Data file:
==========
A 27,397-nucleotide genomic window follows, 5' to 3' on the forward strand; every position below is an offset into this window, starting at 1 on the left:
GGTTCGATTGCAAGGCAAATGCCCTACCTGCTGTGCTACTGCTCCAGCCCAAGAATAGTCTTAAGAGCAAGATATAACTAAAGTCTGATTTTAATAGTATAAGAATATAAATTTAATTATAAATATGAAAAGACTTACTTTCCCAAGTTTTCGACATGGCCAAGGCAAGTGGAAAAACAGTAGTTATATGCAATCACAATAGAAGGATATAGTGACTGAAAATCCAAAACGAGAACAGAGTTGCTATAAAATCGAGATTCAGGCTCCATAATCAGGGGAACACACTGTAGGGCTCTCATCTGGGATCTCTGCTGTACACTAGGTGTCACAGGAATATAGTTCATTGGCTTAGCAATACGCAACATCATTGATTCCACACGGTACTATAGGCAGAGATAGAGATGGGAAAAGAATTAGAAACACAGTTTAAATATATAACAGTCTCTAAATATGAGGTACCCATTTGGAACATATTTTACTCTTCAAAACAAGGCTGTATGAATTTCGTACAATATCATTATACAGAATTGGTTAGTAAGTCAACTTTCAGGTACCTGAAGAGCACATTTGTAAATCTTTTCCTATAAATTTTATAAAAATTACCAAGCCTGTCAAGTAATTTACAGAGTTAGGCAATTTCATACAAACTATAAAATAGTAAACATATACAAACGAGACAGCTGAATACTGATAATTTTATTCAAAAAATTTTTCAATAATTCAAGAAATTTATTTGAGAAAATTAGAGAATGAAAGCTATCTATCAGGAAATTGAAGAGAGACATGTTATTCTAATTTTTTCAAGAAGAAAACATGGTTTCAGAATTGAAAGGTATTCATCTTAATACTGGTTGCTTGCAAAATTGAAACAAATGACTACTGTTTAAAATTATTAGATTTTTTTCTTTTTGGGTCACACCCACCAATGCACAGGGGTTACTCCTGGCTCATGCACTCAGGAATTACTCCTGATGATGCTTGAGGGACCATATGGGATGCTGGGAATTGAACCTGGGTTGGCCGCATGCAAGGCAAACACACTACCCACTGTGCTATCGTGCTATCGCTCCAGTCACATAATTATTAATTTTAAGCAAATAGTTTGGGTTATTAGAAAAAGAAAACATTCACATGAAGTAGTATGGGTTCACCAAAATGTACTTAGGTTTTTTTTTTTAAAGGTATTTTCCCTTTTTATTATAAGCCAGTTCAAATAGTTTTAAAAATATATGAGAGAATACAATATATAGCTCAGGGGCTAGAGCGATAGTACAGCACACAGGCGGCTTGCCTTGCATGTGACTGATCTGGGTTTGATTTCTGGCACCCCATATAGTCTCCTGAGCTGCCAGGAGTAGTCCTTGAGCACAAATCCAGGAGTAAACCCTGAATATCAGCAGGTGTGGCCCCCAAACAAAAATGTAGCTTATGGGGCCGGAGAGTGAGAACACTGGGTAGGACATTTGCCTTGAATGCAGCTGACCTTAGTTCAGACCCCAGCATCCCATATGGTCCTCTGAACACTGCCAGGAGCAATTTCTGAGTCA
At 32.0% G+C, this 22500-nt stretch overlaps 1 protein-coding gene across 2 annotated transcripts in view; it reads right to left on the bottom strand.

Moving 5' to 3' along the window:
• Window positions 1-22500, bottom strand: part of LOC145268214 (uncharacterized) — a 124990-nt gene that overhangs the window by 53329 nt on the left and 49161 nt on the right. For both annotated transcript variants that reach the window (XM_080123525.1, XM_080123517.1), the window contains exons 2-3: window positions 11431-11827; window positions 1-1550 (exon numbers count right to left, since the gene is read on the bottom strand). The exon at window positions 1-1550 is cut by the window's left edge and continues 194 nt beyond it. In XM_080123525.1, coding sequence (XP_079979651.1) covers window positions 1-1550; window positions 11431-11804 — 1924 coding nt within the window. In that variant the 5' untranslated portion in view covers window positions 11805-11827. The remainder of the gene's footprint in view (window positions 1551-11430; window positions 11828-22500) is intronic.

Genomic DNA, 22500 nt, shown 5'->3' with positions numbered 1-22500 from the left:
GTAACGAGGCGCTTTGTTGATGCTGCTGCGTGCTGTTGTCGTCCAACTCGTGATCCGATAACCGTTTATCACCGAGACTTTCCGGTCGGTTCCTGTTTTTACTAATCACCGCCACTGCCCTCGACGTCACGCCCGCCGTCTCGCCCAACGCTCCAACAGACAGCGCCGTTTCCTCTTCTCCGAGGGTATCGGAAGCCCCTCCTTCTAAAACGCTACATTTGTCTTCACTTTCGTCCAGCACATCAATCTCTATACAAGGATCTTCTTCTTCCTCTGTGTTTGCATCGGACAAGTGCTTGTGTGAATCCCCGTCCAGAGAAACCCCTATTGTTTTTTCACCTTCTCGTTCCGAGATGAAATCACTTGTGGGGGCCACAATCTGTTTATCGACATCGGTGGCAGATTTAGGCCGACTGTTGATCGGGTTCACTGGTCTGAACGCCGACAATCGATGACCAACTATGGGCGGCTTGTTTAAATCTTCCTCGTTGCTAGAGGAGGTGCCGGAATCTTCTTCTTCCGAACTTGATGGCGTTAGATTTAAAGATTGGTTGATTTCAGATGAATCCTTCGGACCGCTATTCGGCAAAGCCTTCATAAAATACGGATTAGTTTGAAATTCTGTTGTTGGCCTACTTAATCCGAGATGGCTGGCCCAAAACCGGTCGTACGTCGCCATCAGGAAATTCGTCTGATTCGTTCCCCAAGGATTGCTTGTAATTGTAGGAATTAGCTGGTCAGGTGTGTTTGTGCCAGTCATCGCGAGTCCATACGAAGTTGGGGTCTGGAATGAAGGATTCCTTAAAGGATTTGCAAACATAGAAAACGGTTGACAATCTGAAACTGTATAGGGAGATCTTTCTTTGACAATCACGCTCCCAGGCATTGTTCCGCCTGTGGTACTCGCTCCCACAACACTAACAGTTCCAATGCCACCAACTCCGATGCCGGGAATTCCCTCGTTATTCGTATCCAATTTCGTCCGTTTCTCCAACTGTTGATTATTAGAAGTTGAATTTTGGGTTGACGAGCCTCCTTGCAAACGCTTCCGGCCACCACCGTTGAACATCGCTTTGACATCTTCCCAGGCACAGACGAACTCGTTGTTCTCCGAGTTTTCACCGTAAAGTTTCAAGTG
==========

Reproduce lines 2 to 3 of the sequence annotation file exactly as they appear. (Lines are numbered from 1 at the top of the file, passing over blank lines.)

GGTTCGATTGCAAGGCAAATGCCCTACCTGCTGTGCTACTGCTCCAGCCCAAGAATAGTCTTAAGAGCAAGATATAACTAAAGTCTGATTTTAATAGTATAAGAATATAAATTTAATTATAAATATGAAAAGACTTACTTTCCCAAGTTTTCGACATGGCCAAGGCAAGTGGAAAAACAGTAGTTATATGCAATCACAATAGAAGGATATAGTGACTGAAAATCCAAAACGAGAACAGAGTTGCTATAAAATCGAGATTCAGGCTCCATAATCAGGGGAACACACTGTAGGGCTCTCATCTGGGATCTCTGCTGTACACTAGGTGTCACAGGAATATAGTTCATTGGCTTAGCAATACGCAACATCATTGATTCCACACGGTACTATAGGCAGAGATAGAGATGGGAAAAGAATTAGAAACACAGTTTAAATATATAACAGTCTCTAAATATGAGGTACCCATTTGGAACATATTTTACTCTTCAAAACAAGGCTGTATGAATTTCGTACAATATCATTATACAGAATTGGTTAGTAAGTCAACTTTCAGGTACCTGAAGAGCACATTTGTAAATCTTTTCCTATAAATTTTATAAAAATTACCAAGCCTGTCAAGTAATTTACAGAGTTAGGCAATTTCATACAAACTATAAAATAGTAAACATATACAAACGAGACAGCTGAATACTGATAATTTTATTCAAAAAATTTTTCAATAATTCAAGAAATTTATTTGAGAAAATTAGAGAATGAAAGCTATCTATCAGGAAATTGAAGAGAGACATGTTATTCTAATTTTTTCAAGAAGAAAACATGGTTTCAGAATTGAAAGGTATTCATCTTAATACTGGTTGCTTGCAAAATTGAAACAAATGACTACTGTTTAAAATTATTAGATTTTTTTCTTTTTGGGTCACACCCACCAATGCACAGGGGTTACTCCTGGCTCATGCACTCAGGAATTACTCCTGATGATGCTTGAGGGACCATATGGGATGCTGGGAATTGAACCTGGGTTGGCCGCATGCAAGGCAAACACACTACCCACTGTGCTATCGTGCTATCGCTCCAGTCACATAATTATTAATTTTAAGCAAATAGTTTGGGTTATTAGAAAAAGAAAACATTCACATGAAGTAGTATGGGTTCACCAAAATGTACTTAGGTTTTTTTTTTTAAAGGTATTTTCCCTTTTTATTATAAGCCAGTTCAAATAGTTTTAAAAATATATGAGAGAATACAATATATAGCTCAGGGGCTAGAGCGATAGTACAGCACACAGGCGGCTTGCCTTGCATGTGACTGATCTGGGTTTGATTTCTGGCACCCCATATAGTCTCCTGAGCTGCCAGGAGTAGTCCTTGAGCACAAATCCAGGAGTAAACCCTGAATATCAGCAGGTGTGGCCCCCAAACAAAAATGTAGCTTATGGGGCCGGAGAGTGAGAACACTGGGTAGGACATTTGCCTTGAATGCAGCTGACCTTAGTTCAGACCCCAGCATCCCATATGGTCCTCTGAACACTGCCAGGAGCAATTTCTGAGTCA
At 32.0% G+C, this 22500-nt stretch overlaps 1 protein-coding gene across 2 annotated transcripts in view; it reads right to left on the bottom strand.